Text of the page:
We adopted an approach used in previous eQTL studies to infer causal relations of a trio of SNP, biomarker, and disease phenotype. We assume any associations between SNP genotype and protein levels or disease phenotypes implies a causal relation that SNP genotype alterations causes changes in protein levels or disease phenotype. This is assumption can be justified by Mendelian Randomization, which argues that the passing of DNA alleles to offspring can be considered as a randomized experiment and causal relations can be inferred from the randomized experiment. Such inference of causal relation by Mendelian Randomization is also consistent with our intuition that genetic variation causes molecular or phenotypic changes rather than vice versa. Given this assumption on the causal relation between SNP and biomarker/disease phenotypes, different models involving a SNP, a biomarker, and a disease phenotype can be distinguished because these models encode different types of conditional independence information, and thus have different likelihoods. This approach has been used in previous studies, implemented by comparing different models based on their likelihoods [22, 23]. Later more rigorous statistical arguments have been established to compare different types of causal relations by testing (conditional) dependence [2427] or likelihood ratio test [28]. We adopted the approach of testing (conditional) dependence in our study.

We seek to classify the relations of a trio of SNP, biomarker, and disease phenotype into five categories: causal, reactive, independent, collide, and complete. Some trios may not fall into any of these categories and they are classified as other. A causal model (SNP → biomarker → disease) would suggest a SNP’s effect on disease is mediated by a biomarker, and thus conditioning on that biomarker, SNP genotype is independent with disease. A reactive model (SNP → disease → biomarker) would suggest that a SNP’s effect on a biomarker is mediated by disease, and thus conditioning on disease, SNP genotype is independent with biomarker. In an independent model (biomarker ← SNP → disease), a pQTL SNP affects biomarker and disease separately and given SNP genotype, disease is independent with biomarker. In a collide model (SNP → biomarker ← disease), the abundance of a biomarker is affected by a SNP as well as disease, and there is no direct relation between the SNP and disease; however, SNP genotype and disease are dependent with each other conditioning on the biomarker. The complete model allows all possible relations of the three variable and each of the aforementioned models can be derived from the complete model after adding certain constraints on dependence or conditional dependence relation. The “collide” relationship is well known in graphical model studies [29], however, previous eQTL studies did not explore this model because they focused only on SNPs associated with disease phenotypes.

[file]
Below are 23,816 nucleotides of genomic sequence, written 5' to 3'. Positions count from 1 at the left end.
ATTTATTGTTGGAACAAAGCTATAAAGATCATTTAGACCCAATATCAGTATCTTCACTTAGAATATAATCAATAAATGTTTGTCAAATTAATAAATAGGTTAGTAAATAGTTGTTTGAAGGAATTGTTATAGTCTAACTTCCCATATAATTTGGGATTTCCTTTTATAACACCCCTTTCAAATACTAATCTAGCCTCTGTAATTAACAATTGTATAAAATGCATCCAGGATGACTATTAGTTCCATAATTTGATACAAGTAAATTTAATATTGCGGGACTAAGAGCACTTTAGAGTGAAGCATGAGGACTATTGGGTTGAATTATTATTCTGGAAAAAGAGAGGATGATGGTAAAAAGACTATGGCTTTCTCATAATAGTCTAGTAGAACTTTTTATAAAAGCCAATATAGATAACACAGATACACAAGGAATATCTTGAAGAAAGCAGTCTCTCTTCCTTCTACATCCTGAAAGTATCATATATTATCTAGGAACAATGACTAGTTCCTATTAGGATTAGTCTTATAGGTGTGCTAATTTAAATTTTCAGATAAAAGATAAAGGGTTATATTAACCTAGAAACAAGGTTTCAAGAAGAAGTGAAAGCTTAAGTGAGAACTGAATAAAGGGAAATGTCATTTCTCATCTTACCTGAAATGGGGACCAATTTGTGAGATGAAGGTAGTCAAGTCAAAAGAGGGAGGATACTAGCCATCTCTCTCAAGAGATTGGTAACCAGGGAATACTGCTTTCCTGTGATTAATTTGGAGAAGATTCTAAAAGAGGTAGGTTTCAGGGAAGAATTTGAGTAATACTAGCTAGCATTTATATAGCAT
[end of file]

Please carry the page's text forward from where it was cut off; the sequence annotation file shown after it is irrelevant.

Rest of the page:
To examine conditional dependence between a trio of SNP, biomarker, and disease phenotype, we performed a series of linear or logistic regressions with a continuous disease phenotype (emphysema or FEV1% predicted) or a binary disease phenotype (chronic bronchitis or exacerbations) as response variable, as well as additional linear regression or tobit regression with biomarker as response variable. We assessed the conditional dependence of two variables by testing the hypothesis whether a slope parameter was 0. More specifically, we obtained p-values for a particular test from both SPIROMICS and COPDGene studies and combined them using the same meta-analysis approach used to calculate pQTLs (see above). Finally, we say a slope parameter is different from 0 [i.e., (conditional) dependence] if the meta-p-value is smaller than 0.01. A specific causal relation can be inferred based on a set of conditional dependence testing results.